... to a five-year, $80 million extension, and me, being the intrepid and daring and starry-eyed 20-year-old that I was, wrote some nice things about it:
Initial reaction from Texas fans seems to be very positive. The Rangers probably overpaid a bit, but to keep a highly productive player and fan favorite like Young in town is a great move, both from a baseball and a PR standpoint. I certainly know I'm excited.
PECOTA's valuation calculations alone suggest that the Rangers are making a killing. While some question his play at short, it does appear he's adequate at the very least, with David Pinto's Probabilistic Model of Range and Clay Davenport's Fielding Translations certainly suggesting he's a solid enough fielder. In contrast, John Dewan's Fielding Bible comments that Young has problems going to his left, something that has handicapped him both at second and short. You might expect it would prove particularly problematic turning the deuce around the bag if a shortstop doesn't move well to his left, but Rangers shortstops tied for the second-most 4-6-3 double plays turned (44, tied with the Astros; the Rockies led with 48), and they also finished tied for tenth in 6-4-3 double plays started.
Now, admittedly, that's rough and dirty, and Rangers shortstops probably had more opportunities than most, but even if you dock them for that, it would seem that Young's fulfilling a lot of the responsibilities of the job. Will he falter before the end of his contract? Almost certainly, but offensively, he's among the best at the position, and if he can handle it defensively, I think we can see why PECOTA's got warm fuzzies over Young's valuation for the next several years. There's not a particular brand of genius here, just a relatively sensible contract being signed with a good ballplayer. Give credit where credit's due.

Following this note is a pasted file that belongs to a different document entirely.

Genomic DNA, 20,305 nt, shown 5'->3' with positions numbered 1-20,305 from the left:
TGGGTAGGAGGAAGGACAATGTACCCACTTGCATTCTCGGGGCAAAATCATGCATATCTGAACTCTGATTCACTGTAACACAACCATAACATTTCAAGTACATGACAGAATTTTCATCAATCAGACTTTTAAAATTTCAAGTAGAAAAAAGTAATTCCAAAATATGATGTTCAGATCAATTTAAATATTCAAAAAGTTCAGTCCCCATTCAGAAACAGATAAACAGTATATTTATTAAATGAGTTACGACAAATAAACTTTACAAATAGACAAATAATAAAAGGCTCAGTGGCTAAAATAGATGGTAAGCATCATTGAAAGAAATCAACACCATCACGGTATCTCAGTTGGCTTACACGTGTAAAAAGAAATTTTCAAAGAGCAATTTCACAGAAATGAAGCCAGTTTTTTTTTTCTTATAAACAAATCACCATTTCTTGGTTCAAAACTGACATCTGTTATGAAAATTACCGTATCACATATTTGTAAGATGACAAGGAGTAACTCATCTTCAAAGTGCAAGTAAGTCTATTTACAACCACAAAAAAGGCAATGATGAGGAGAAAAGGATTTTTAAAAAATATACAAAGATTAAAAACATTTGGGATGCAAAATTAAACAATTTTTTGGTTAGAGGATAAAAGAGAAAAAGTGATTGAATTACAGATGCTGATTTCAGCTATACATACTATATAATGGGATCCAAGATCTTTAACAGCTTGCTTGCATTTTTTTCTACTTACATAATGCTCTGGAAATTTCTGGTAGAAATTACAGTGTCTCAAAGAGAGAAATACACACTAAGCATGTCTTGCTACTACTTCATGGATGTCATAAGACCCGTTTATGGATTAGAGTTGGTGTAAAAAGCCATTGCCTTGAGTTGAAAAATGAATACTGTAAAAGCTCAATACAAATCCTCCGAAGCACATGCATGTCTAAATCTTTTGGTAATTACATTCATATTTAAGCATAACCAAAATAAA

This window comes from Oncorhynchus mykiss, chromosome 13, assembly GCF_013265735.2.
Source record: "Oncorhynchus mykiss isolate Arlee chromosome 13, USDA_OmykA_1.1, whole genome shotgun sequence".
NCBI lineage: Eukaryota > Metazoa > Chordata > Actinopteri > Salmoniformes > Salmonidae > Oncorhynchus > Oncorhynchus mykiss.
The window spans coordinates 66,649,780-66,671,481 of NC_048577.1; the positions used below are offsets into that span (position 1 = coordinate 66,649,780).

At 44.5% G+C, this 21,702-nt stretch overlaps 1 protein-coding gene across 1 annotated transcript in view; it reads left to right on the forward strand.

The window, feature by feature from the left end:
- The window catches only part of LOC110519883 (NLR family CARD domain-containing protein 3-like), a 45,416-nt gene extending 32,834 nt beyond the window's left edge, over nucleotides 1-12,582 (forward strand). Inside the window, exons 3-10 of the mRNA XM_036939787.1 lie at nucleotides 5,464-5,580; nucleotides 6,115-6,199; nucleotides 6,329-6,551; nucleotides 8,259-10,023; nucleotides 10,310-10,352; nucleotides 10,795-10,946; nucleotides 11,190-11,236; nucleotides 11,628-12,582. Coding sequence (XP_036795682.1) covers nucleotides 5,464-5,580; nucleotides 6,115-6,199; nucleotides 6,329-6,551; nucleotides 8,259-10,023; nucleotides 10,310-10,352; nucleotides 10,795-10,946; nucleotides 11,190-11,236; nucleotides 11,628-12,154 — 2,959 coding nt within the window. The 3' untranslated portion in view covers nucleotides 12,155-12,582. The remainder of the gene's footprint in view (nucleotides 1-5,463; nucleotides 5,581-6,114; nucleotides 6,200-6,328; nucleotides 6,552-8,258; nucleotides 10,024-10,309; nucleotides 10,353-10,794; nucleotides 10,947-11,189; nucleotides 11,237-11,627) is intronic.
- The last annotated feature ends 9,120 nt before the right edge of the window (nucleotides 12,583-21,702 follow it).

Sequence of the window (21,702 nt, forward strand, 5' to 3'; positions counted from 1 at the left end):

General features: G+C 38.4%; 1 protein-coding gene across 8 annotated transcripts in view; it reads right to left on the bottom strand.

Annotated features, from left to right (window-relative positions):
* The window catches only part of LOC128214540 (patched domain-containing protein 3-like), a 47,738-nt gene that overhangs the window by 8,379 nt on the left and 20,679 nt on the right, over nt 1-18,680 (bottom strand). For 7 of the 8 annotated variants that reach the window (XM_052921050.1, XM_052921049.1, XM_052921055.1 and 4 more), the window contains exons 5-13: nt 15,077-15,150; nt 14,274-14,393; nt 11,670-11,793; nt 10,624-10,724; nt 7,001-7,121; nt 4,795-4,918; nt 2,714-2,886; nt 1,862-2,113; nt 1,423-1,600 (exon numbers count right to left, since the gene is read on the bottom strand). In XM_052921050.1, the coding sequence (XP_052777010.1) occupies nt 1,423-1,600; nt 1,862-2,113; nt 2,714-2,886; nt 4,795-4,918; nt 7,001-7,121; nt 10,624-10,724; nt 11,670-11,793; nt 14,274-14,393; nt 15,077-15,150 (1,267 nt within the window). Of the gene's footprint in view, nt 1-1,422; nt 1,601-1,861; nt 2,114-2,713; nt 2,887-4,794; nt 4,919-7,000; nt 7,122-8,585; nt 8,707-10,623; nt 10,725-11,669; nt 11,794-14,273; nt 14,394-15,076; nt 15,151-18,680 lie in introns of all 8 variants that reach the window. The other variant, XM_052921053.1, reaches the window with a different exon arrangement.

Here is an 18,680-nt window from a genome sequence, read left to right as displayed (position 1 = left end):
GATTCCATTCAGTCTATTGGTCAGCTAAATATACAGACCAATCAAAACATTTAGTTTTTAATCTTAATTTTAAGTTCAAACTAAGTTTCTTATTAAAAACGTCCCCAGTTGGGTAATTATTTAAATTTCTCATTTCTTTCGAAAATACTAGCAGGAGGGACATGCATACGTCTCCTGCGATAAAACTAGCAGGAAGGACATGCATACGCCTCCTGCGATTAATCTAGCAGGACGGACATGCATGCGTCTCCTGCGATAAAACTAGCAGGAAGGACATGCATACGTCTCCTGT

And about a week before the signing went down, I decided to make my case (using BP's FRAA to some extent, though even FRAA went kind of haywire) for Young being a defensive asset
Of course, to my untrained eyes, Young's a fine defensive player. And even though he's now 30, there's a decent chance that he'll get even better: with Kinsler hopefully improving further in his second full season, and the fielding master Ron Washington bringing his vast repository of knowledge, things look bright for Michael Young's future on both sides of the ball.
Let's just all pray that his future is in a Rangers uniform - for 2010 and beyond.
Now, if you'll excuse me, I think I'll go and gouge out my eyes. *
[* Not really. **]
[** Well, maybe.]